CAAMFest Daily Blog – Monday, March 17, 2014

by | March 17, 2014 at 4:10 PM | Caam Fest, XFINITY ASIA

Grace Lee Boggs, as seen in the documentary “American Revolutionary: The Evolution of Grace Lee Boggs.”

Activist Grace Lee Boggs and filmmaker Grace Lee reflect on the documentary “American Revolutionary: The Evolution of Grace Lee Boggs”

By Ashlyn Perri, Monday, March 17, 2014

Blog Image: Grace Lee Boggs, as seen in the documentary “American Revolutionary: The Evolution of Grace Lee Boggs.” Movie still courtesy of the “American Revolutionary: The Evolution of Grace Lee Boggs.”

Director Grace Lee (“The Grace Lee Project”) and CAAMFest 2014 Spotlight Honoree has made her cinematic career celebrating the lives of strong women. She continued to honor that tradition with this year’s Centerpiece Presentation—“American Revolutionary: The Evolution of Grace Lee Boggs,” which screened to a rapt audience on Sunday at the Castro Theatre in San Francisco. In attendance was the film’s main subject, the iconic and celebrated activist, philosopher, and writer Grace Lee Boggs.

Born in Providence Rhode Island to a Chinese immigrant family, Boggs has spent the past eight decades working to change the inequities she has seen in American society and becoming a champion of the African American and Civil Rights movements.

The documentary, twelve years in the making, delves into the life and work of Boggs, now 98 years of age, from her involvement in labor and civil rights to her support of the black power, Asian American, and environmental justice movements. Shot in Bogg’s home city of Detroit, the film also casts a sobering yet optimistic eye on the city’s history and future. Using archival footage, interviews between Boggs and notable figures such as Angela Davis, Danny Glover and Ossie Davis, and intimate shots of her in her home, “American Revolutionary” paints a personal portrait of Boggs and her fluidity to adapt to the changing world around her.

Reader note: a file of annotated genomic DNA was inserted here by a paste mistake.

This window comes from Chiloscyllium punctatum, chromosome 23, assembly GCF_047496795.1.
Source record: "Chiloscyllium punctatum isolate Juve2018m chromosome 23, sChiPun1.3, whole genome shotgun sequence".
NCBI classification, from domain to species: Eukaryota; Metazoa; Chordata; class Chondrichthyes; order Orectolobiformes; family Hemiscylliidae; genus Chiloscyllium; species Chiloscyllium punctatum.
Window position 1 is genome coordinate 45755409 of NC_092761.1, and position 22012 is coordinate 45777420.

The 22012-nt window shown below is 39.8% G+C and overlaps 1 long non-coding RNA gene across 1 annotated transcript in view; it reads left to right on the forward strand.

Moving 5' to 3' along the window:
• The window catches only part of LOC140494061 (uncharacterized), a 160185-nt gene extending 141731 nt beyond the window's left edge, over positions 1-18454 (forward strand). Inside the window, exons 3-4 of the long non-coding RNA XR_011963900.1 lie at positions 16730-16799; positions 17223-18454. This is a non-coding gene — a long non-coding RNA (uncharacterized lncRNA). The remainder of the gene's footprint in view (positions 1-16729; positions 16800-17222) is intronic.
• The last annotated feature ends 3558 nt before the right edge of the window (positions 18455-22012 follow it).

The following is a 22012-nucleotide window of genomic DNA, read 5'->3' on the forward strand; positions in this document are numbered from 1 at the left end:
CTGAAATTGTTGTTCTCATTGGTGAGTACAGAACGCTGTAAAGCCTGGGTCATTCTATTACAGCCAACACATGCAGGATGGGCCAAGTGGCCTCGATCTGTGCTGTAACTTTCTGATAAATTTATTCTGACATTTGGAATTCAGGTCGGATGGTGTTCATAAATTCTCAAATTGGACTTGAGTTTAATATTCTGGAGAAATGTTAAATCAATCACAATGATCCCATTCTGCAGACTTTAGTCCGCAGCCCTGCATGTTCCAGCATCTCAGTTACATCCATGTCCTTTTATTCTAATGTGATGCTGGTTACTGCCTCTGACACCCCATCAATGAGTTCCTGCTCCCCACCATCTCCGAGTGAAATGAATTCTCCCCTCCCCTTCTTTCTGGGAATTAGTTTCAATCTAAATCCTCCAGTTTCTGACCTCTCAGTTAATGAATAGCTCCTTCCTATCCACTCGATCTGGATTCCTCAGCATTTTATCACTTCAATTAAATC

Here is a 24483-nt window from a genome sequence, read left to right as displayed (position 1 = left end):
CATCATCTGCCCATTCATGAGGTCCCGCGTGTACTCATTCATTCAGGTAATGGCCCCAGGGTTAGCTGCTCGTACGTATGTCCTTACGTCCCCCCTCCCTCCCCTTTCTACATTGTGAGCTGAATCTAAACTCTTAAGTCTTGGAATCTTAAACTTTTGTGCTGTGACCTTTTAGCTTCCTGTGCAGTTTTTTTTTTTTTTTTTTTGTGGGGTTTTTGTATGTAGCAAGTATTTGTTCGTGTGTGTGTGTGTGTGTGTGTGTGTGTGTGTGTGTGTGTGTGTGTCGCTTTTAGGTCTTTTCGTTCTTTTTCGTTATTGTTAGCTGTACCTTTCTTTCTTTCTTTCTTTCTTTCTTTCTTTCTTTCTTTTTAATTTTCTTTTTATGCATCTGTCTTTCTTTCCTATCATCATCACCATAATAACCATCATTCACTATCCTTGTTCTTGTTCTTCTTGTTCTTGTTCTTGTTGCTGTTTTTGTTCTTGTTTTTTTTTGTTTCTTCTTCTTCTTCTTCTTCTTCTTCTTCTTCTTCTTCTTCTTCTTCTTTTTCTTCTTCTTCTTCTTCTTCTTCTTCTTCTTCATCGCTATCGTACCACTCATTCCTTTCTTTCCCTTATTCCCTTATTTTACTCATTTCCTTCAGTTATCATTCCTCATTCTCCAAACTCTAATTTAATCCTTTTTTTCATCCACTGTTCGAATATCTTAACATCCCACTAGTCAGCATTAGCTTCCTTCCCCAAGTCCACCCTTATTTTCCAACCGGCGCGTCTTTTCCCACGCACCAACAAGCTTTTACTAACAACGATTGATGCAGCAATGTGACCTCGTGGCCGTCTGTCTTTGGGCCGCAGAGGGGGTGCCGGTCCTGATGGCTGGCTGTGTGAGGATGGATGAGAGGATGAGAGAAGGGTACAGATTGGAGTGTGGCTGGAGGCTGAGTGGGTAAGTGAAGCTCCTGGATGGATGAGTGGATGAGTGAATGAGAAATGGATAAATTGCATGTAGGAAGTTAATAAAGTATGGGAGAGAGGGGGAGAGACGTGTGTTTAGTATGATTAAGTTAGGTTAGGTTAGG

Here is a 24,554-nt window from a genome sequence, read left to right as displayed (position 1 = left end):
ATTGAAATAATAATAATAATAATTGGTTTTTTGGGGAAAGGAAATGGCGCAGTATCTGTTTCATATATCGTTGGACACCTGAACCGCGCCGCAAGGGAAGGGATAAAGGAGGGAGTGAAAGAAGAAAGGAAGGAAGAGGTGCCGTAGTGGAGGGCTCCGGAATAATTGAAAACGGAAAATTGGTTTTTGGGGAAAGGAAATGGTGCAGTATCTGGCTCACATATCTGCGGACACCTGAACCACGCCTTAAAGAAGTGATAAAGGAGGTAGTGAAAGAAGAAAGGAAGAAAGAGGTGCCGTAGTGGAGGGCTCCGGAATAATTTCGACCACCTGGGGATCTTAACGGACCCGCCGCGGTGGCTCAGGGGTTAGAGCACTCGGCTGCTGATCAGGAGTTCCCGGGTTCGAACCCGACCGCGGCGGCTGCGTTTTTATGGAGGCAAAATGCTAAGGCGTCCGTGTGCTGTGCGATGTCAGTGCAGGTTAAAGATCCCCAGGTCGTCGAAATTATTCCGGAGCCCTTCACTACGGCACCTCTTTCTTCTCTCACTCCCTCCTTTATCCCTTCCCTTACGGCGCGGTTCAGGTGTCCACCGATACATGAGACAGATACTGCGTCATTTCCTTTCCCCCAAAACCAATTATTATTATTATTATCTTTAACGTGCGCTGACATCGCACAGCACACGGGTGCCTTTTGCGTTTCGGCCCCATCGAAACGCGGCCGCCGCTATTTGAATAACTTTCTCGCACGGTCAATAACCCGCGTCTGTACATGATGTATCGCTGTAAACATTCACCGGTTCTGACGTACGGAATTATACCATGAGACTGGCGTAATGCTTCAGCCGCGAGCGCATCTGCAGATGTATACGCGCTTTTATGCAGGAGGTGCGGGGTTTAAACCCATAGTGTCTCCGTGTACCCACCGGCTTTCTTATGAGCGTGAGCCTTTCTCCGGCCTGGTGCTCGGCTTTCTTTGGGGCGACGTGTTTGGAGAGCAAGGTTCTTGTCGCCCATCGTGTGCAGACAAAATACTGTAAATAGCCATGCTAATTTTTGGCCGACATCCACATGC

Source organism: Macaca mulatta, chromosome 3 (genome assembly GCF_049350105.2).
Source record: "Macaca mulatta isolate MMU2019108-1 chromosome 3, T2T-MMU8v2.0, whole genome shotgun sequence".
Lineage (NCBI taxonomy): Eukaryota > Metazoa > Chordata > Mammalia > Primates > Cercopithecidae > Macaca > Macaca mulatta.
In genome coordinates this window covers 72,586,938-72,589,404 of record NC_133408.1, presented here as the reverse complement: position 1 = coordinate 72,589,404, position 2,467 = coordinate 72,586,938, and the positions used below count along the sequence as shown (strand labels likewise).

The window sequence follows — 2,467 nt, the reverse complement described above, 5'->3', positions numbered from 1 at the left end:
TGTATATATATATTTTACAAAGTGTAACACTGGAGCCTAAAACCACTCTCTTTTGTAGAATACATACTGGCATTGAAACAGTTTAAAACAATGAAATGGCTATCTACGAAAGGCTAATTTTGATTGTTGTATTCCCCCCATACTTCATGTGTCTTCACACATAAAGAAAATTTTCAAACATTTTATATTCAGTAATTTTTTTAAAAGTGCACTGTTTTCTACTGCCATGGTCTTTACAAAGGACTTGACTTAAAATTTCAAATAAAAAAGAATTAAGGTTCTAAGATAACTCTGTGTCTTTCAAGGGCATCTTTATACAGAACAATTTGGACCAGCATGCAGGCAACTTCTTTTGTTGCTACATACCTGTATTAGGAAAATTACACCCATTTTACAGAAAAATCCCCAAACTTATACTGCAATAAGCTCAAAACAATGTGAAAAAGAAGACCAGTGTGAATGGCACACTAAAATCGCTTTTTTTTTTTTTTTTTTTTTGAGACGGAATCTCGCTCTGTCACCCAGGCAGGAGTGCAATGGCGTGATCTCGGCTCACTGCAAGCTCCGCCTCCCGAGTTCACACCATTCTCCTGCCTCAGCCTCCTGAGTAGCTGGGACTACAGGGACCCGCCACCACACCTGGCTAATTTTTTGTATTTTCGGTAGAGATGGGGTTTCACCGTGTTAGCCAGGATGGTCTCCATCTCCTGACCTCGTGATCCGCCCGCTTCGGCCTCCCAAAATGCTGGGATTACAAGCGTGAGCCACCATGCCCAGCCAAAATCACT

“I think Grace (Lee) has managed to put together a picture of a person whose life somehow helps other people to see who they are,” Boggs told the audience at the post-screening Q&A. “To be put in this position is, I assure you, very humbling but it’s also very gratifying and rewarding.”

For Lee and her crew, working with Boggs gave them the chance to evolve. “We were able to experience evolution. The film took (12) years to make and during that time I got older, had a kid. I experienced the frustrations of motherhood,” Lee said jokingly, referring to a moment in the film where Boggs expresses that maybe if she had experienced “the frustrations of motherhood” she would be more relatable to Lee.

“This film is a film about hope,” Boggs said. “This film is a film about how one can reflect on the past and create a new future.”

Featured Film: “American Arab”

By Ravi Chandra, Monday, March 17, 2014

American = Friend. Arab = Enemy. But what if you’re both? Who are you to America now? Who are you to yourself? Director Usama Alshaibi(“Nice Bombs”) explores the complicated issues of Arab American identity post-9/11.

“American Arab.” (Kartemquin Films)

Most are familiar with the hate crimes and racist paranoia that still surround the Arab American community, but Alshaibi focuses his lens on personal stories to create a mosaic of experiences that illuminate a pressured reality: a defiant mixed-race Arab American punk musician; a little girl who has seen the horrors of war, but doesn’t know who Osama bin Laden is; a hijab-wearing woman who is attacked in a grocery store; and the filmmaker’s own life. His passage through America begins with racial epithets and the death of his brother from drugs — the all-American “poison.” It ends with the birth of his daughter, whose middle name, Cinema, might as well be Hope.

“American Arab” is a gift, an important document and beacon of hope for a community and people too often misunderstood, with disastrous consequences.

Originally posted at CAAMFest (http://caamfest.com/2014/films/american-arab/)